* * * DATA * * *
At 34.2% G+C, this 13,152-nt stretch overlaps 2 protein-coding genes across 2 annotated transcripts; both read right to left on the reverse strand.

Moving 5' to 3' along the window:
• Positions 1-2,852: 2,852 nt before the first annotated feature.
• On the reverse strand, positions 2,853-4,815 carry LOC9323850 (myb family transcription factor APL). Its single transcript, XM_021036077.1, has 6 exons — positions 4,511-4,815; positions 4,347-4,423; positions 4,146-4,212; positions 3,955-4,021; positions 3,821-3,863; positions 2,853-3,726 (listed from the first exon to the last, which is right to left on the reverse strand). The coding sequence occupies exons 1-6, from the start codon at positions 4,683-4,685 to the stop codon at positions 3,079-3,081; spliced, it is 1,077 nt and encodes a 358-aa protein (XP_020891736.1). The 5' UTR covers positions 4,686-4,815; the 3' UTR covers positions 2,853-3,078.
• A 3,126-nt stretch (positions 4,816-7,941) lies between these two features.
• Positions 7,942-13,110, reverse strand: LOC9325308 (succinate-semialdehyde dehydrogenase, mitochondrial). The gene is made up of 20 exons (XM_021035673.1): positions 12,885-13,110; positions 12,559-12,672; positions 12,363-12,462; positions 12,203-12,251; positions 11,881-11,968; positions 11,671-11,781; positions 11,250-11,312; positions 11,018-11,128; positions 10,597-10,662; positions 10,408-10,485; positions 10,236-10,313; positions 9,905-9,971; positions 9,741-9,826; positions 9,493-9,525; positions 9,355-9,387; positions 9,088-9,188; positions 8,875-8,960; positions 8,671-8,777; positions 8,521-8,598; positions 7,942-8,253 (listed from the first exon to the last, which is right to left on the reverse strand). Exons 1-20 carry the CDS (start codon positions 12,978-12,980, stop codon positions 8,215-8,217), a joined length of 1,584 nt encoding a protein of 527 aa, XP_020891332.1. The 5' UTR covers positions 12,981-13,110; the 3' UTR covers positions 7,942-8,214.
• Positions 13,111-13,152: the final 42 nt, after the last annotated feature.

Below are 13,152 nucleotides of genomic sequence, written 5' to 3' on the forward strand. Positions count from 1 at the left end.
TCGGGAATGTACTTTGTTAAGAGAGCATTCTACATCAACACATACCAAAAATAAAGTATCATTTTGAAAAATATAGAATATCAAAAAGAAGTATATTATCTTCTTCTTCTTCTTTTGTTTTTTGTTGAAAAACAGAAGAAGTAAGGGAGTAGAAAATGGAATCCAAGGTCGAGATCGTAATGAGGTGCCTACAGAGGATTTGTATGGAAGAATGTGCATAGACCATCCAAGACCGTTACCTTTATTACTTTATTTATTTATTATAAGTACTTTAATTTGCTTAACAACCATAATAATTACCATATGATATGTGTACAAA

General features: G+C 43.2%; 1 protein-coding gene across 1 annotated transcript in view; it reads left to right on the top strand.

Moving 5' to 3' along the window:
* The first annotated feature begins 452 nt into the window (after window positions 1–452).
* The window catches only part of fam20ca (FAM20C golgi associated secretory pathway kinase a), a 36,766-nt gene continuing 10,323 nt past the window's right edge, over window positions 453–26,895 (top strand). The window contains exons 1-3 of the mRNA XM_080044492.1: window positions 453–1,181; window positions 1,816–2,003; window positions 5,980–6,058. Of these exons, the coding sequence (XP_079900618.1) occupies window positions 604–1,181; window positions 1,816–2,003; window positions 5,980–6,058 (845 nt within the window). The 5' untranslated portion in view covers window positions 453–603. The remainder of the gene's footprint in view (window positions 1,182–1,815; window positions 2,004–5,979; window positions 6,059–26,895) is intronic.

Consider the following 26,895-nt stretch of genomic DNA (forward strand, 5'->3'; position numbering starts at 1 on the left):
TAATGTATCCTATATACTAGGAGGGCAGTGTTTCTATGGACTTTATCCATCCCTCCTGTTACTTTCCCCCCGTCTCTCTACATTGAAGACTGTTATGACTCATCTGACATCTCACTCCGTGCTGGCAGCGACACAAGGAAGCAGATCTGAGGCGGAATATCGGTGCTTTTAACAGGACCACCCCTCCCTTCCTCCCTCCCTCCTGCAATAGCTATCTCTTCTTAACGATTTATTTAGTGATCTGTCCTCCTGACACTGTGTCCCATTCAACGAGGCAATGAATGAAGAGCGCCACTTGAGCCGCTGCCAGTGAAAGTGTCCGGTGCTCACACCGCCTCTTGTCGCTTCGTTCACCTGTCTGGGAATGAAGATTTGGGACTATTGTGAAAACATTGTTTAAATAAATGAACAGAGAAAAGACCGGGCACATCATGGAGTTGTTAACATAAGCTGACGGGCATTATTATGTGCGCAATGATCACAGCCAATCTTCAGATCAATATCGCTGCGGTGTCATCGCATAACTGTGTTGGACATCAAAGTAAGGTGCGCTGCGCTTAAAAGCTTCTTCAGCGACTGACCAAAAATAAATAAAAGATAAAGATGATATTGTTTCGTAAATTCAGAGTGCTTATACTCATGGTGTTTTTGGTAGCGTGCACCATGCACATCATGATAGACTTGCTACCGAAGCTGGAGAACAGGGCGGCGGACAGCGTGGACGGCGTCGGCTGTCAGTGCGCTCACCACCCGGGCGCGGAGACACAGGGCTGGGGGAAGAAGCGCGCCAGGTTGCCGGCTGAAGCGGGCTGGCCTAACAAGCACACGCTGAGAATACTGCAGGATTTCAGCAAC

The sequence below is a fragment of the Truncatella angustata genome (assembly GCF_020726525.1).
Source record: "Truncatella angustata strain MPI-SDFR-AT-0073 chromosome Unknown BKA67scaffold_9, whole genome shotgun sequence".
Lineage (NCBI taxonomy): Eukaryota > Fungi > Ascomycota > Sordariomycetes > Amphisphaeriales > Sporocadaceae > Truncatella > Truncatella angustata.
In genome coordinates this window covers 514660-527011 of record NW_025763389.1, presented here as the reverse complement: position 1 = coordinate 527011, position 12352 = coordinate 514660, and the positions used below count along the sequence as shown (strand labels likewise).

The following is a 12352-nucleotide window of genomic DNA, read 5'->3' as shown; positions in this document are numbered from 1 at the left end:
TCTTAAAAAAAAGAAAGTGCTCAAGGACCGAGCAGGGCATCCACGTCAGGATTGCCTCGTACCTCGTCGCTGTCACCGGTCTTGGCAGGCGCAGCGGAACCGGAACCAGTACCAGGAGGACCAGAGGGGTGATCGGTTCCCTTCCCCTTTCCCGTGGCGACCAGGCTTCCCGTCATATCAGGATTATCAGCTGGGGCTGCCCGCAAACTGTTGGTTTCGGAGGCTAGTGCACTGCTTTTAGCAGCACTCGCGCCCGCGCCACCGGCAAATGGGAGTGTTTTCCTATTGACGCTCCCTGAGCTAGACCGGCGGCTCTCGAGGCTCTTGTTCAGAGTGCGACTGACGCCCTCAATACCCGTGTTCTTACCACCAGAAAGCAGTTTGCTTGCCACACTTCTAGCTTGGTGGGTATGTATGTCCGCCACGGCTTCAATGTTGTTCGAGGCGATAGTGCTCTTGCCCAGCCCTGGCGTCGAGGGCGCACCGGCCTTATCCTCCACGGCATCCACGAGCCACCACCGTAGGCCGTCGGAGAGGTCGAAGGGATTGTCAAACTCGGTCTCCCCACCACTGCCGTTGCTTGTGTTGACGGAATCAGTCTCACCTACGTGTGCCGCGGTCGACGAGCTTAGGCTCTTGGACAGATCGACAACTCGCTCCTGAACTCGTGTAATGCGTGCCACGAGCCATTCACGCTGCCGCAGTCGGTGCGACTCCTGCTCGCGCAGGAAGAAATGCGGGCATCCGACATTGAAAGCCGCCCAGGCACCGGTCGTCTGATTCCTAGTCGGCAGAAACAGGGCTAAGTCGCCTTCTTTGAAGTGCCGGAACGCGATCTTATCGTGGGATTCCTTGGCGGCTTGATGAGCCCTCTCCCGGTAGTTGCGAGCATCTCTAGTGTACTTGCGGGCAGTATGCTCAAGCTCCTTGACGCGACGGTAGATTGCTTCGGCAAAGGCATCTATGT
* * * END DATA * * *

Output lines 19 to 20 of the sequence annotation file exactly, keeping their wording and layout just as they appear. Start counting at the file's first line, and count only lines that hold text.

In genome coordinates this window covers 514660-527011 of record NW_025763389.1, presented here as the reverse complement: position 1 = coordinate 527011, position 12352 = coordinate 514660, and the positions used below count along the sequence as shown (strand labels likewise).

The following is a 12352-nucleotide window of genomic DNA, read 5'->3' as shown; positions in this document are numbered from 1 at the left end: